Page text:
I’d survived an earthquake. I was determined to survive as long as I could, get back to my family and I didn’t want to die just because I didn’t know how to treat my wounds. So, I remembered I had my iPhone. There was no signal on it, but I had a first aid app pre-downloaded and had some information how to take care of excessive bleeding and also shock.
COOPER: And how long were you trapped for?
WOOLLEY: I was trapped for 65 hours, about two and a half days.
COOPER: And how did you stay hydrated? I mean, did you have water with you?
WOOLLEY: I didn’t have any water with me. Actually, one of the things specifically with Bear I remembered from one of his shows that he said you can die within three days from dehydration and, you know, in a survival situation, you just do whatever you have to do to stay alive. So, he had actually demonstrated — I think on the Will Ferrell show, he’d demonstrated drinking your own urine.
So, I kind of did the same way that I saw in the show, and that, in my mind, helped to extend the time frame for me.
COOPER: Was there — was there a moment you were like I’m not going to do this because it’s drinking my urine, or at that point, you’re just thinking, I’m thirsty and this is what I need to do?
WOOLLEY: You know what? It was easy decision because, you know, in my mind, I was going to do anything to get back to my family and so — so, you know, I’m thinking, wow, I need liquid. I need — I’m very dehydrated, liquid’s pouring out of me. I want to — you know, gosh, if I could use this. And I realized, gosh, I could catch it in my shirt, I could, you know, filter it a little bit. If that could extend my time frame, who cares about squeamishness? I’ll do whatever I have to do to.
COOPER: Well, you know, Dan, Bear talks about trying to remain calm. Was that an issue for you immediately after the earthquake? I mean, were you able to — were you panicked?
WOOLLEY: You know what? I never experienced panic. In the initial seconds of chaos, I probably had a little bit of that feeling but I found a calm kind of come over me and that’s where I think my faith, I think God intervened and gave me a sense of calm in those moments. And so, I really appreciate that because my mind kicked in to gear and said, all right, what do I do with this situation? And I was able to get myself to the elevator before seven minutes after the initial earthquake, 6.0 aftershock hit and would have killed me.
COOPER: And certainly, a lot of people lost their lives in the Montana. I was at the scene many times and it’s — it’s amazing that you were able to survive from that because it’s — when you actually see how it collapsed just stunning.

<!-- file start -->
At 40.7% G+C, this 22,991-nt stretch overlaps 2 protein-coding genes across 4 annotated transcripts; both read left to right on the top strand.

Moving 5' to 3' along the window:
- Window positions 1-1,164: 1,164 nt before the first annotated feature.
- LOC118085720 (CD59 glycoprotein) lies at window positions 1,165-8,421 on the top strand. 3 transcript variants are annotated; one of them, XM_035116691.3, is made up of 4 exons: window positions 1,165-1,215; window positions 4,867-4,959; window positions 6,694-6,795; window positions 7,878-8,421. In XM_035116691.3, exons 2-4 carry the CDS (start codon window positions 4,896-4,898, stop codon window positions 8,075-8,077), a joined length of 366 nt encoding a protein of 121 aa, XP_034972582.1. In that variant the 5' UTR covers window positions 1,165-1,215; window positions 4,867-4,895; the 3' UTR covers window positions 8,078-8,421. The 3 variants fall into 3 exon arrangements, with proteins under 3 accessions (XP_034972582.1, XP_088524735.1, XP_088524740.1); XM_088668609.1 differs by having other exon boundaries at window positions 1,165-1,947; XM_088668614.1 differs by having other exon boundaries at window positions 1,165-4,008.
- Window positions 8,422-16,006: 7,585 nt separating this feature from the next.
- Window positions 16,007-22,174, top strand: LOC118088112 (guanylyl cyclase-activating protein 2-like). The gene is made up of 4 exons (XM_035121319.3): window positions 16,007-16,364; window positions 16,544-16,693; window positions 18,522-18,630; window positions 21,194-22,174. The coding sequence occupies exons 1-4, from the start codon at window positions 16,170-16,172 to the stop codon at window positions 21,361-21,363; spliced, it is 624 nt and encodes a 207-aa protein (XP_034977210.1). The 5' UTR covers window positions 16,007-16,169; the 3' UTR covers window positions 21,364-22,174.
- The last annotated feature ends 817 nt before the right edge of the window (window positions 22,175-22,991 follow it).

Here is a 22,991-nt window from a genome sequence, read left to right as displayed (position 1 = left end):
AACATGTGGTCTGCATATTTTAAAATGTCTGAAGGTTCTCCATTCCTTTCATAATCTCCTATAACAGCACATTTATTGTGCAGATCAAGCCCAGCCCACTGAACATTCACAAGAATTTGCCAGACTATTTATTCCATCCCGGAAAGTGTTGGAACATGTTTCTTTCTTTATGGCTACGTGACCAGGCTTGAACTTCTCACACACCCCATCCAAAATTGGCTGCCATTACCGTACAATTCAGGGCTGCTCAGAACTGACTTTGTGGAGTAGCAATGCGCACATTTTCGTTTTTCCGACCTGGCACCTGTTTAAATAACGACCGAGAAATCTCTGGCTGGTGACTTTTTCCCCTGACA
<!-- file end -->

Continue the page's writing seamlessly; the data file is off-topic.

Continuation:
Bear, is there anything in the situation like that that you would recommend?
GRYLLS: Well, it’s really interesting hearing Dan speak and, you know, I have heard a few key words from him. One is faith and, you know, survival is so much of what’s going on inside your heart and your mind, and, you know, faith is such an important part of driving us on and wanting to get back to your family, as well.
You know, motivation is so key. You know, he talked about resources and thinking left field. That’s why he used the camera to take pictures and give him an idea of what was around him. He used his iPhone.
You know, if people think, what use is an iPhone? But it’s all about what’s around you. I have an app out that’s just launched, Bear Essentials with all the first aid and that and everything. Actually, it’s more than just an app. He had a first aid one on his phone. He used that. It could help him.
And then you hear him talk about prioritizing. And, you know, again, you have to conserve water. Put your squeamishness aside. If he has to drink pee and he’s hydrating enough and it can help him, he can do that. You know, he had a wound.
Again, if you don’t look after that prioritize that, you’re going to bleed to death. So, you know, I hear that and I think what a great kind of example of getting it right and, you know, all of our survival in life is about the decisions: do we go this way or do we that? And, you know, he just made a series of good decisions and those good decisions why he is with us today and amazing story.
COOPER: Yes. Dan, truly amazing. It’s good to talk to you, Dan. Dan Woolley, thanks very much.